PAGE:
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greengalloway

As all that is solid melts to air and everything holy is profaned...

Friday, November 09, 2007

Situationists at war



"However critical the situation and circumstances in which you find yourself, despair of nothing; it is on the occasions in which everything is to be feared that it is necessary to fear nothing; it is when one is surrounded by all the dangers that it is not necessary to dread any; it is when one is without resources that it is necessary to count on all of them; it is when one is surprised that it is necessary to surprise the enemy himself." Sun Tzu, The Art of War.

I
These comments are sure to be promptly known by fifty or sixty people; a large number given the times in which we live and the gravity of the matters under discussion. But then, of course, in some circles I am considered to be an authority. It must also be borne in mind that a good half of this elite that will be interested will consist of people who devote themselves to maintaining the spectacular system of domination, and the other half of people who persist in doing quite the opposite. Having, then, to take account of readers who are both attentive and diversely influential, I obviously cannot speak with complete freedom. Above all, I must take care not to instruct just anybody. Guy Debord : Comments on the Society of the Spectacle:1988

The following are extracts from an article "The Art of War " found here

http://www.frieze.com/issue/article/the_art_of_war/

The reading lists of contemporary military institutions include works from around 1968 (with a special emphasis on the writings of Gilles Deleuze, Félix Guattari and Guy Debord), as well as more contemporary writings on urbanism, psychology, cybernetics, post-colonial and post-Structuralist theory... ‘Imagine it – you’re sitting in your living-room, which you know so well; this is the room where the family watches television together after the evening meal, and suddenly that wall disappears with a deafening roar, the room fills with dust and debris, and through the wall pours one soldier after the other, screaming orders. You have no idea if they’re after you, if they’ve come to take over your home, or if your house just lies on their route to somewhere else.

The children are screaming, panicking. Is it possible to even begin to imagine the horror experienced by a five-year-old child as four, six, eight, 12 soldiers, their faces painted black, sub-machine-guns pointed everywhere, antennas protruding from their backpacks, making them look like giant alien bugs, blast their way through that wall?’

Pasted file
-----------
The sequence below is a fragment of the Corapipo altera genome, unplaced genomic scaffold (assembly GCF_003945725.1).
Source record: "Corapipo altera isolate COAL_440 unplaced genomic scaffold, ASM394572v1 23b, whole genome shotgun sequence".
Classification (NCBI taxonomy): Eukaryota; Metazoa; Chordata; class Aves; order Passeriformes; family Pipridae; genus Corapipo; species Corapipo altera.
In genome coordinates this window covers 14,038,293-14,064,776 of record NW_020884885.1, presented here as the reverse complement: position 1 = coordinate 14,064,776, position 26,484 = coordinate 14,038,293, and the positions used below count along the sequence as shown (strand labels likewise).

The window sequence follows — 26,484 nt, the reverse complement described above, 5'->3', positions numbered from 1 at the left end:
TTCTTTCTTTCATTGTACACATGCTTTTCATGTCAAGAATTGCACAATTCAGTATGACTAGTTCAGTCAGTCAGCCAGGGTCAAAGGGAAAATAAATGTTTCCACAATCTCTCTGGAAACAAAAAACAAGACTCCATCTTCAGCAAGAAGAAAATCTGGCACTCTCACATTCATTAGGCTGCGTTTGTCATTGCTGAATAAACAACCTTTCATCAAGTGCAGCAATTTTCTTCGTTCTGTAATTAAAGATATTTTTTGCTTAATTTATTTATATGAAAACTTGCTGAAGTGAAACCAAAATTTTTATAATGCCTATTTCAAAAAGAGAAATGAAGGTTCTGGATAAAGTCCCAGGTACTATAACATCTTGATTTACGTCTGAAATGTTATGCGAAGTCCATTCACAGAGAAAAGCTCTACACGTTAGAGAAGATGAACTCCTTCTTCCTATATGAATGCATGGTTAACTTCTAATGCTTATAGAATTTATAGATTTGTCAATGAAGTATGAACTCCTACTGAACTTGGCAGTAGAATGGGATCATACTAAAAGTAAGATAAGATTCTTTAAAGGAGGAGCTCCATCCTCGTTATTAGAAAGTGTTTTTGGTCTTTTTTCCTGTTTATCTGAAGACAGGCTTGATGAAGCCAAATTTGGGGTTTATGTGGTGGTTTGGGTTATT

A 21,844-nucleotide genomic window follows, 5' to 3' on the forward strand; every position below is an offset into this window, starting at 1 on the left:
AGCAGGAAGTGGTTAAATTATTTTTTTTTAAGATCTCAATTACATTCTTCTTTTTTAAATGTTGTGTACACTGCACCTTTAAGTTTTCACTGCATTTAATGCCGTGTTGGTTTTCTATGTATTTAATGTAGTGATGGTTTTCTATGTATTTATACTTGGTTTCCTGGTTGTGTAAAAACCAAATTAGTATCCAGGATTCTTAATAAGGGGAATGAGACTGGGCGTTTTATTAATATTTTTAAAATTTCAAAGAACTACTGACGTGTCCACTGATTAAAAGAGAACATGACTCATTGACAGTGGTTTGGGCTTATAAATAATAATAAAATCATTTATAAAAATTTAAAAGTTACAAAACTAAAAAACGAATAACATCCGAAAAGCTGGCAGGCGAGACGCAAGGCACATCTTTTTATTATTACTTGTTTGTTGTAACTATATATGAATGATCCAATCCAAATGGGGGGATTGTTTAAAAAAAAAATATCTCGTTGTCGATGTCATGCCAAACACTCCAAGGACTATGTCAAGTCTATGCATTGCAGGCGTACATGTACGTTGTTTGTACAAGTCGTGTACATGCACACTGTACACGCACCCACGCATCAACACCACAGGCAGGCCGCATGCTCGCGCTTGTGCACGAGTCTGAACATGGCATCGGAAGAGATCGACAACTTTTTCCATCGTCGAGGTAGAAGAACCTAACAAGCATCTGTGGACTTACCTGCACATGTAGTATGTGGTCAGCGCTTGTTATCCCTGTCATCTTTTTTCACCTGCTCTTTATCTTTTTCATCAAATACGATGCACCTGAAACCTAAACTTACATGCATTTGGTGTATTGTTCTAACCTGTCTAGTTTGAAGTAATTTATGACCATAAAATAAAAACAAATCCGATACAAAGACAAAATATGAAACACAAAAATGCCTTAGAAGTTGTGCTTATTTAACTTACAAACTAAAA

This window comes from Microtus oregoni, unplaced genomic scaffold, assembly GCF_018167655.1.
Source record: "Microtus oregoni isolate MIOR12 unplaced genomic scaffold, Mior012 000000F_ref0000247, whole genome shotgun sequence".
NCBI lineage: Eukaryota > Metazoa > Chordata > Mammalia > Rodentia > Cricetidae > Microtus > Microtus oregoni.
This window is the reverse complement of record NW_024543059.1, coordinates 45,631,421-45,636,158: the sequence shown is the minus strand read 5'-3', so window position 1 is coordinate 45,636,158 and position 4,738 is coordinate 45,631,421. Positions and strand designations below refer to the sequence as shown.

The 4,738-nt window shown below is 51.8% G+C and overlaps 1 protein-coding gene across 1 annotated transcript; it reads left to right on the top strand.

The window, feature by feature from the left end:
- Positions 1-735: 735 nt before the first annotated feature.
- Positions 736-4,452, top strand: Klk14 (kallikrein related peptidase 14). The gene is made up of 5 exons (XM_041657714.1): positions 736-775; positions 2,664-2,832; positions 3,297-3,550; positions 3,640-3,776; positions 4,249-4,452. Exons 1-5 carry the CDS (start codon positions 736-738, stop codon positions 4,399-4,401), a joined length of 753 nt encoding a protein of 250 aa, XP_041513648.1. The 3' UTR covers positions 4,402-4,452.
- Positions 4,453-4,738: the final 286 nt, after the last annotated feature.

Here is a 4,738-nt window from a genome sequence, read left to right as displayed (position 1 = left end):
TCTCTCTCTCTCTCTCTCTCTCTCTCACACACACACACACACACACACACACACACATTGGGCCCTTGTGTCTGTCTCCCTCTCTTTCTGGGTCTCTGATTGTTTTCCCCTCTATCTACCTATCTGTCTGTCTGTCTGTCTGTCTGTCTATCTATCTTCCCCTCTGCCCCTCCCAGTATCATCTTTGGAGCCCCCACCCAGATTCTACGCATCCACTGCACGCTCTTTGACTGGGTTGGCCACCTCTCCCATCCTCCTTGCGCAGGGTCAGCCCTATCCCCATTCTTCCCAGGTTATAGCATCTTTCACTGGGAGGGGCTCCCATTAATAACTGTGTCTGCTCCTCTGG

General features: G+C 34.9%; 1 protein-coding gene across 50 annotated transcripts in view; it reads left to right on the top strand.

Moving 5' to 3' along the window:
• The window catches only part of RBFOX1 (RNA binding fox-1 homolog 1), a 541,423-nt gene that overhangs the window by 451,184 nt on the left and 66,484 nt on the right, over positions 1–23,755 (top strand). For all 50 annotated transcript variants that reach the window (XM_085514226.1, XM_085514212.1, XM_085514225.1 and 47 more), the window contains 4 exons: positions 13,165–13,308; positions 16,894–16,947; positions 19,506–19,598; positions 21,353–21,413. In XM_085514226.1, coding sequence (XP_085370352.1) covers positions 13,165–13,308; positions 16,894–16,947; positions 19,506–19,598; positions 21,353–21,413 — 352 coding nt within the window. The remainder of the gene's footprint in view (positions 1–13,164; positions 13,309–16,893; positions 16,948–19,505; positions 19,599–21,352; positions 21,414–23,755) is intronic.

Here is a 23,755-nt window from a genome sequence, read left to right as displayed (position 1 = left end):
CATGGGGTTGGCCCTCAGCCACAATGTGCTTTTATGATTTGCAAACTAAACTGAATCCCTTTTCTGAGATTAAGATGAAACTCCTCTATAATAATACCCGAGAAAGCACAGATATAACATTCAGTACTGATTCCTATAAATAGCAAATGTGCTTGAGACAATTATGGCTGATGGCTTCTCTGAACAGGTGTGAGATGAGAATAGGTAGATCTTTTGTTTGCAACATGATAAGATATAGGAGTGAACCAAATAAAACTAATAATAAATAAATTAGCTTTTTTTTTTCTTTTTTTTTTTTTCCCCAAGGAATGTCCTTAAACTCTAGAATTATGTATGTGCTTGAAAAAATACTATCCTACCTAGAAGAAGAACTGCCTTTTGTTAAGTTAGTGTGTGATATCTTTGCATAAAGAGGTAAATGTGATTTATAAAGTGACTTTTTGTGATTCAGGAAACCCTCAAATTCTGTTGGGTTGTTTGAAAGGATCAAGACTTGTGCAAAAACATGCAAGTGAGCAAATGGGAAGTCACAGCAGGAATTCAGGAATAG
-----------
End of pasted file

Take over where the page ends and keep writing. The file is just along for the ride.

In addition to these theoretical positions, Naveh references such canonical elements of urban theory as the Situationist practices of dérive (a method of drifting through a city based on what the Situationists referred to as ‘psycho-geography’) and détournement (the adaptation of abandoned buildings for purposes other than those they were designed to perform). These ideas were, of course, conceived by Guy Debord and other members of the Situationist International to challenge the built hierarchy of the capitalist city and break down distinctions between private and public, inside and outside, use and function, replacing private space with a ‘borderless’ public surface.

The Art of War by Eyal Weizman

The Israeli Defence Forces have been heavily influenced by contemporary philosophy, highlighting the fact that there is considerable overlap among theoretical texts deemed essential by military academies and architectural schools. The attack conducted by units of the Israeli Defence Forces (IDF) on the city of Nablus in April 2002 was described by its commander, Brigadier-General Aviv Kokhavi, as ‘inverse geometry’, which he explained as ‘the reorganization of the urban syntax by means of a series of micro-tactical actions’.

During the battle soldiers moved within the city across hundreds of metres of ‘overground tunnels’ carved out through a dense and contiguous urban structure. Although several thousand soldiers and Palestinian guerrillas were manoeuvring simultaneously in the city, they were so ‘saturated’ into the urban fabric that very few would have been visible from the air. Furthermore, they used none of the city’s streets, roads, alleys or courtyards, or any of the external doors, internal stairwells and windows, but moved horizontally through walls and vertically through holes blasted in ceilings and floors. This form of movement, described by the military as ‘infestation’, seeks to redefine inside as outside, and domestic interiors as thoroughfares. The IDF’s strategy of ‘walking through walls’ involves a conception of the city as not just the site but also the very medium of warfare – a flexible, almost liquid medium that is forever contingent and in flux.